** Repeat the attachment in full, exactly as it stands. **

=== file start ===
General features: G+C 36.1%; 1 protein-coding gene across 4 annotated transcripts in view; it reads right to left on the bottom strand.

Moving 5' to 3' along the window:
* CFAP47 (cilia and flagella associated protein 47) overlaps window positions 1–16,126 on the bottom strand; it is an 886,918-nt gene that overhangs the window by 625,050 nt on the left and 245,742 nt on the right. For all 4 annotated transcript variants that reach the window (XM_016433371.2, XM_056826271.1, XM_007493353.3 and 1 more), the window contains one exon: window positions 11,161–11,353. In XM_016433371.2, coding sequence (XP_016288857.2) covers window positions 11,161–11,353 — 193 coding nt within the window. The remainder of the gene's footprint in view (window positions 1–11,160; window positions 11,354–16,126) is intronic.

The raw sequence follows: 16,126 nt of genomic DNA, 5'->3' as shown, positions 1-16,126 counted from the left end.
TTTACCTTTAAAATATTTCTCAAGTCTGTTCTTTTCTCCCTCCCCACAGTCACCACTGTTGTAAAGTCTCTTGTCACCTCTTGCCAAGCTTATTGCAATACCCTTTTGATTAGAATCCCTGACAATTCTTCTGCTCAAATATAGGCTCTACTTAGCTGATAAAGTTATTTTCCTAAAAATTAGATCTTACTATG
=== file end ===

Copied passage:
General features: G+C 36.1%; 1 protein-coding gene across 4 annotated transcripts in view; it reads right to left on the bottom strand.

Moving 5' to 3' along the window:
* CFAP47 (cilia and flagella associated protein 47) overlaps window positions 1–16,126 on the bottom strand; it is an 886,918-nt gene that overhangs the window by 625,050 nt on the left and 245,742 nt on the right. For all 4 annotated transcript variants that reach the window (XM_016433371.2, XM_056826271.1, XM_007493353.3 and 1 more), the window contains one exon: window positions 11,161–11,353. In XM_016433371.2, coding sequence (XP_016288857.2) covers window positions 11,161–11,353 — 193 coding nt within the window. The remainder of the gene's footprint in view (window positions 1–11,160; window positions 11,354–16,126) is intronic.

The raw sequence follows: 16,126 nt of genomic DNA, 5'->3' as shown, positions 1-16,126 counted from the left end.
TTTACCTTTAAAATATTTCTCAAGTCTGTTCTTTTCTCCCTCCCCACAGTCACCACTGTTGTAAAGTCTCTTGTCACCTCTTGCCAAGCTTATTGCAATACCCTTTTGATTAGAATCCCTGACAATTCTTCTGCTCAAATATAGGCTCTACTTAGCTGATAAAGTTATTTTCCTAAAAATTAGATCTTACTATG